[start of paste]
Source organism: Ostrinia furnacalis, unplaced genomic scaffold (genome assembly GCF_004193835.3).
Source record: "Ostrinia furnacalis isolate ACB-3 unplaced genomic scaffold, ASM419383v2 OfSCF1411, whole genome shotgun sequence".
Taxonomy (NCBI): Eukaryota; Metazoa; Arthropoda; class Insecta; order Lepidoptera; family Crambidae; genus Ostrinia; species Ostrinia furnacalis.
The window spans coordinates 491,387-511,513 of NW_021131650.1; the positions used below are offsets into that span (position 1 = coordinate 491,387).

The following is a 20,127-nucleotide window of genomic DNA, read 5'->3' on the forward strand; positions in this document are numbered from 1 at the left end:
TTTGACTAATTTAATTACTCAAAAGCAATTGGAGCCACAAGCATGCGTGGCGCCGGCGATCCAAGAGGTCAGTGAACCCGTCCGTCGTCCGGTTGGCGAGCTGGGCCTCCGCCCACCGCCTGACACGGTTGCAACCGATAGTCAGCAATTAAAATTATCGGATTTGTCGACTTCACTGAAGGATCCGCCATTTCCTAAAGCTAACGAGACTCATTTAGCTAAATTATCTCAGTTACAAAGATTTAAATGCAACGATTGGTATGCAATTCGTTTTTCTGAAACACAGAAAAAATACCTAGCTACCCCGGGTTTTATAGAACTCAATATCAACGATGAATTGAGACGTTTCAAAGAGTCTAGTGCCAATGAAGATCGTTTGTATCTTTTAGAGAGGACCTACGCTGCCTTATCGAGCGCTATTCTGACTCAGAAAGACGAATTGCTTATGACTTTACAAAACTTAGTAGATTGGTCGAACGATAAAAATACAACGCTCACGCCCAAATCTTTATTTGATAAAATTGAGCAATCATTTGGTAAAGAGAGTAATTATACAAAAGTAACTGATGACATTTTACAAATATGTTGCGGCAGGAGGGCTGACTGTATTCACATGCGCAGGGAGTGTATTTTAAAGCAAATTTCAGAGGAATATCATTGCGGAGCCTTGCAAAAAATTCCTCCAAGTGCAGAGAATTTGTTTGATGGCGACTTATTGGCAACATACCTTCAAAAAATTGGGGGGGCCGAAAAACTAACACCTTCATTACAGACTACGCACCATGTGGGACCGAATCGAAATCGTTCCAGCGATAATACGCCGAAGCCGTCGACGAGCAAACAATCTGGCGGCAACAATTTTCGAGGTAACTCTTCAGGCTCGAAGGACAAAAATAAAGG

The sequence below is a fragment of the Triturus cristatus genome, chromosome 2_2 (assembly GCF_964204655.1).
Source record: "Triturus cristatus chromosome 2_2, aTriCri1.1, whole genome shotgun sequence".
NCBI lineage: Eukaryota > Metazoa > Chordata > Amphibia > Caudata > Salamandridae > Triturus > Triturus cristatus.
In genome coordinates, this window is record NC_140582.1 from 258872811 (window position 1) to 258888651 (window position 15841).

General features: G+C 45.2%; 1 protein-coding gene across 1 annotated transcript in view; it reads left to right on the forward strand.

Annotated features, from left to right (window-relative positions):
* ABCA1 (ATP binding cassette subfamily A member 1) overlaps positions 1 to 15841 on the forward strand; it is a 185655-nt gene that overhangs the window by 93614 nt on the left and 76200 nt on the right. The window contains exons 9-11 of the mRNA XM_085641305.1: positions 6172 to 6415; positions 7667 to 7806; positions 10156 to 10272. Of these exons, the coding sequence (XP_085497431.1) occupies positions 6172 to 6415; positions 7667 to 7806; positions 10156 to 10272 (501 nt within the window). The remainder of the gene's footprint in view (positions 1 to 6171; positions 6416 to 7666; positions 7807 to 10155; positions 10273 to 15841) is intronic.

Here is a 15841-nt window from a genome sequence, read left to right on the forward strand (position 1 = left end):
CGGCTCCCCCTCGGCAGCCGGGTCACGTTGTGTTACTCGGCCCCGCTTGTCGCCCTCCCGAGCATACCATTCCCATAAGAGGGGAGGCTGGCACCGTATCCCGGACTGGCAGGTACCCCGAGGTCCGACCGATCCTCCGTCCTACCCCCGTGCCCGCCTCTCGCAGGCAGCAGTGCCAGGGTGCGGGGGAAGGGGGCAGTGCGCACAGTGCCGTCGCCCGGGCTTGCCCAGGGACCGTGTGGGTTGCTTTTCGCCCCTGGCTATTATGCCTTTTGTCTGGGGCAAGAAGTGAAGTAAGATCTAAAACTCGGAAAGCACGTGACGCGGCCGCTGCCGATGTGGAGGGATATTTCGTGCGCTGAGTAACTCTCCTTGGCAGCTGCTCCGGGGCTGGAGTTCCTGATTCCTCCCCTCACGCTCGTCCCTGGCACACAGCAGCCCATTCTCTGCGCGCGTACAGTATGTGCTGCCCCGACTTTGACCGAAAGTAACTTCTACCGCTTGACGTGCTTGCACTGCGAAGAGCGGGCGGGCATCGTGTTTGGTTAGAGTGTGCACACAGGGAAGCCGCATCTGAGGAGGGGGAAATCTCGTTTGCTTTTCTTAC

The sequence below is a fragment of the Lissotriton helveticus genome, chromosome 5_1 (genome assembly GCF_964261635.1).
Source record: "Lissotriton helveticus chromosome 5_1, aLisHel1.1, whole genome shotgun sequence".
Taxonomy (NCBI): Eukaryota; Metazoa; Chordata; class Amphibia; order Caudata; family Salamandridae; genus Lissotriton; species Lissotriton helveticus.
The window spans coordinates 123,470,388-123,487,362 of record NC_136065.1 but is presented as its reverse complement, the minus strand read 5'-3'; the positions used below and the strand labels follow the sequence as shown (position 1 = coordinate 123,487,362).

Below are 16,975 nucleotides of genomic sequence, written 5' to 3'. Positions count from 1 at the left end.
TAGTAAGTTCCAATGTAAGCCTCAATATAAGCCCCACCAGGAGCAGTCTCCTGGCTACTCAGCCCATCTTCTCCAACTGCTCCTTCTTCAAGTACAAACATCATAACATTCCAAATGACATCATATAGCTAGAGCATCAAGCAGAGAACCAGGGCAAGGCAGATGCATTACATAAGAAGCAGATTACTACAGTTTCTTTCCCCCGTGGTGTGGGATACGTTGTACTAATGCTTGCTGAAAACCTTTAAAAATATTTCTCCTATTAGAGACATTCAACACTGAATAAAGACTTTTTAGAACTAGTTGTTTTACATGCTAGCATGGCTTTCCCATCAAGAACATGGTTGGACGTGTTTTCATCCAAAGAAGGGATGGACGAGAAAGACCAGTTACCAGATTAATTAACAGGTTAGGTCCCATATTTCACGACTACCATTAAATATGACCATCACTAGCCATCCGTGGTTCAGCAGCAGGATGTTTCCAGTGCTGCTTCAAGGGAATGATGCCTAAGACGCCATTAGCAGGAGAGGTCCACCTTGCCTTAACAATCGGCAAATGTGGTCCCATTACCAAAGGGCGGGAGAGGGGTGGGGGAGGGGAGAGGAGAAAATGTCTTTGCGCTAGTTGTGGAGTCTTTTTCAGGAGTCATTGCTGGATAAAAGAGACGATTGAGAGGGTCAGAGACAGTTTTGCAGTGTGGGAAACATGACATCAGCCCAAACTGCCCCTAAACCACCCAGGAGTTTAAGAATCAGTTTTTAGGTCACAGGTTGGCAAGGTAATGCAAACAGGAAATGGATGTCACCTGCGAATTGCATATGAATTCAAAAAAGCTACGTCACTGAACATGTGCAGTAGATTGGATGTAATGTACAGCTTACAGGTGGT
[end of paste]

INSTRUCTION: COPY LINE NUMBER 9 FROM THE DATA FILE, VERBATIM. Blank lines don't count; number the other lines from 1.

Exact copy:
NCBI lineage: Eukaryota > Metazoa > Chordata > Amphibia > Caudata > Salamandridae > Triturus > Triturus cristatus.